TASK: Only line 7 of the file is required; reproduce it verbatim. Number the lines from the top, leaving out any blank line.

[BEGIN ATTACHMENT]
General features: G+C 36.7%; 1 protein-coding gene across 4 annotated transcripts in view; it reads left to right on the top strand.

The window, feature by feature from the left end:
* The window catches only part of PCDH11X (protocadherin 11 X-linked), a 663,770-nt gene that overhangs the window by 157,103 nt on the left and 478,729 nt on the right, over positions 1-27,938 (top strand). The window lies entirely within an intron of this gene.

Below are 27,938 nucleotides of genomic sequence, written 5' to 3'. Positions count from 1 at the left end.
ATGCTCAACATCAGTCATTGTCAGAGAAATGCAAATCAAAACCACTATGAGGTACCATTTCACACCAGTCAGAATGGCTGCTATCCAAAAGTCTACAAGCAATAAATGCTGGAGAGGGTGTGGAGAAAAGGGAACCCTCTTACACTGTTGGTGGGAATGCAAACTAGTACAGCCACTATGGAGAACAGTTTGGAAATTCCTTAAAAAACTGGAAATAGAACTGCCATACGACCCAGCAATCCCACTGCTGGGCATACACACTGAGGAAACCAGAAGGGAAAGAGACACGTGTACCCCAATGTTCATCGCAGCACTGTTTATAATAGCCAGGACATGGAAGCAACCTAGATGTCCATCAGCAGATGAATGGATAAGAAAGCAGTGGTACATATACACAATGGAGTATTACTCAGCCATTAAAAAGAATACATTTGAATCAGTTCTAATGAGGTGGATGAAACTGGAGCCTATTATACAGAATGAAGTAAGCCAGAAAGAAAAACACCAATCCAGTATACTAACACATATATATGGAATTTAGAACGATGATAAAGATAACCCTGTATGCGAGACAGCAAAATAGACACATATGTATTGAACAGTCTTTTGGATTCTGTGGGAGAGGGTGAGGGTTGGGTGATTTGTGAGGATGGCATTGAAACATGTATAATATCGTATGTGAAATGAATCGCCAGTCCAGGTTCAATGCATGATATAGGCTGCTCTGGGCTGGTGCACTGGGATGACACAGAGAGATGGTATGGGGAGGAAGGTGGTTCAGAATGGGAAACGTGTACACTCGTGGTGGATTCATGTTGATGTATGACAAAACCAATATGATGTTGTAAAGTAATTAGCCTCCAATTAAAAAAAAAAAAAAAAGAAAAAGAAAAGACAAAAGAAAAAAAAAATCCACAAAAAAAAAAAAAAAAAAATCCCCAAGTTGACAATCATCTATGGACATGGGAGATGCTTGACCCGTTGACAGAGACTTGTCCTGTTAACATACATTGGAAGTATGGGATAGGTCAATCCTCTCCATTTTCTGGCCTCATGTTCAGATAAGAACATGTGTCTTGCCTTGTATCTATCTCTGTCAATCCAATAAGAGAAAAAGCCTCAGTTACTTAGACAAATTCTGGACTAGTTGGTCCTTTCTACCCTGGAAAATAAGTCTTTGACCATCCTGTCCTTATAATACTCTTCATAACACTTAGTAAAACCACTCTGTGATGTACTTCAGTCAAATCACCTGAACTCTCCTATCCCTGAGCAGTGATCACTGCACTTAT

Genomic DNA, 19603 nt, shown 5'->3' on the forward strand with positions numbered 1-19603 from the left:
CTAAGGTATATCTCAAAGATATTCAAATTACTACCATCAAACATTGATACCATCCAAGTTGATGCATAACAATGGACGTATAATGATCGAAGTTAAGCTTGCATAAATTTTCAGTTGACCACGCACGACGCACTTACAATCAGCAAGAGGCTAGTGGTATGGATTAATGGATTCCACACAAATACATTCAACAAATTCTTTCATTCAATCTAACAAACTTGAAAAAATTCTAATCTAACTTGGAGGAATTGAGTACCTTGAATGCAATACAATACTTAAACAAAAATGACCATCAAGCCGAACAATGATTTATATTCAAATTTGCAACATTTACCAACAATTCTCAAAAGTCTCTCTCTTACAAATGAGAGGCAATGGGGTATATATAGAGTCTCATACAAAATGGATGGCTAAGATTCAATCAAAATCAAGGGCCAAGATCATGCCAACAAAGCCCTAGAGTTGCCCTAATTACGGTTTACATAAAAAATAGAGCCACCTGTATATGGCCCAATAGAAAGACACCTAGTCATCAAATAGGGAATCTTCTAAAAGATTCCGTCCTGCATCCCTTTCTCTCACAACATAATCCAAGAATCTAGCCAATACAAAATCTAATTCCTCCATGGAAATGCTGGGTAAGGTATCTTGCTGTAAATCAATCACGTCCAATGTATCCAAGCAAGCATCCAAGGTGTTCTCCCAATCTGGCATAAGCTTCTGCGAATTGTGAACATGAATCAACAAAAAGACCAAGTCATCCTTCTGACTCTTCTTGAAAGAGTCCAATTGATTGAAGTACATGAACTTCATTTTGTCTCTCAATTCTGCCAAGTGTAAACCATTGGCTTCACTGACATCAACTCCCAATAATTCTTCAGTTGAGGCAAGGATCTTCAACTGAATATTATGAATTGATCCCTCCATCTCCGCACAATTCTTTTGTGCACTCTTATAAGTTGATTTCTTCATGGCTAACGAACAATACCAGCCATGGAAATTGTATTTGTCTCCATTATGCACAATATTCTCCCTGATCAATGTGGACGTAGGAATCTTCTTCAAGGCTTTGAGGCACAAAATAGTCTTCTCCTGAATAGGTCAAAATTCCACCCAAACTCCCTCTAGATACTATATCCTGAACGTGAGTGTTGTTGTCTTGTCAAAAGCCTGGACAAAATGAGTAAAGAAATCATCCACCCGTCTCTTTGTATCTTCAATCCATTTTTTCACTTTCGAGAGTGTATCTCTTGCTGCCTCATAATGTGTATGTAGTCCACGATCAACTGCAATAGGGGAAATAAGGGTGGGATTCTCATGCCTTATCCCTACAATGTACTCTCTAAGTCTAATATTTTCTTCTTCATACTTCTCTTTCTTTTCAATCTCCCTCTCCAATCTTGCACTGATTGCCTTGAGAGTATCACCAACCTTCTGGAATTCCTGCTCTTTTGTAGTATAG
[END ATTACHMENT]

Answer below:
CTAAGGTATATCTCAAAGATATTCAAATTACTACCATCAAACATTGATACCATCCAAGTTGATGCATAACAATGGACGTATAATGATCGAAGTTAAGCTTGCATAAATTTTCAGTTGACCACGCACGACGCACTTACAATCAGCAAGAGGCTAGTGGTATGGATTAATGGATTCCACACAAATACATTCAACAAATTCTTTCATTCAATCTAACAAACTTGAAAAAATTCTAATCTAACTTGGAGGAATTGAGTACCTTGAATGCAATACAATACTTAAACAAAAATGACCATCAAGCCGAACAATGATTTATATTCAAATTTGCAACATTTACCAACAATTCTCAAAAGTCTCTCTCTTACAAATGAGAGGCAATGGGGTATATATAGAGTCTCATACAAAATGGATGGCTAAGATTCAATCAAAATCAAGGGCCAAGATCATGCCAACAAAGCCCTAGAGTTGCCCTAATTACGGTTTACATAAAAAATAGAGCCACCTGTATATGGCCCAATAGAAAGACACCTAGTCATCAAATAGGGAATCTTCTAAAAGATTCCGTCCTGCATCCCTTTCTCTCACAACATAATCCAAGAATCTAGCCAATACAAAATCTAATTCCTCCATGGAAATGCTGGGTAAGGTATCTTGCTGTAAATCAATCACGTCCAATGTATCCAAGCAAGCATCCAAGGTGTTCTCCCAATCTGGCATAAGCTTCTGCGAATTGTGAACATGAATCAACAAAAAGACCAAGTCATCCTTCTGACTCTTCTTGAAAGAGTCCAATTGATTGAAGTACATGAACTTCATTTTGTCTCTCAATTCTGCCAAGTGTAAACCATTGGCTTCACTGACATCAACTCCCAATAATTCTTCAGTTGAGGCAAGGATCTTCAACTGAATATTATGAATTGATCCCTCCATCTCCGCACAATTCTTTTGTGCACTCTTATAAGTTGATTTCTTCATGGCTAACGAACAATACCAGCCATGGAAATTGTATTTGTCTCCATTATGCACAATATTCTCCCTGATCAATGTGGACGTAGGAATCTTCTTCAAGGCTTTGAGGCACAAAATAGTCTTCTCCTGAATAGGTCAAAATTCCACCCAAACTCCCTCTAGATACTATATCCTGAACGTGAGTGTTGTTGTCTTGTCAAAAGCCTGGACAAAATGAGTAAAGAAATCATCCACCCGTCTCTTTGTATCTTCAATCCATTTTTTCACTTTCGAGAGTGTATCTCTTGCTGCCTCATAATGTGTATGTAGTCCACGATCAACTGCAATAGGGGAAATAAGGGTGGGATTCTCATGCCTTATCCCTACAATGTACTCTCTAAGTCTAATATTTTCTTCTTCATACTTCTCTTTCTTTTCAATCTCCCTCTCCAATCTTGCACTGATTGCCTTGAGAGTATCACCAACCTTCTGGAATTCCTGCTCTTTTGTAGTATAG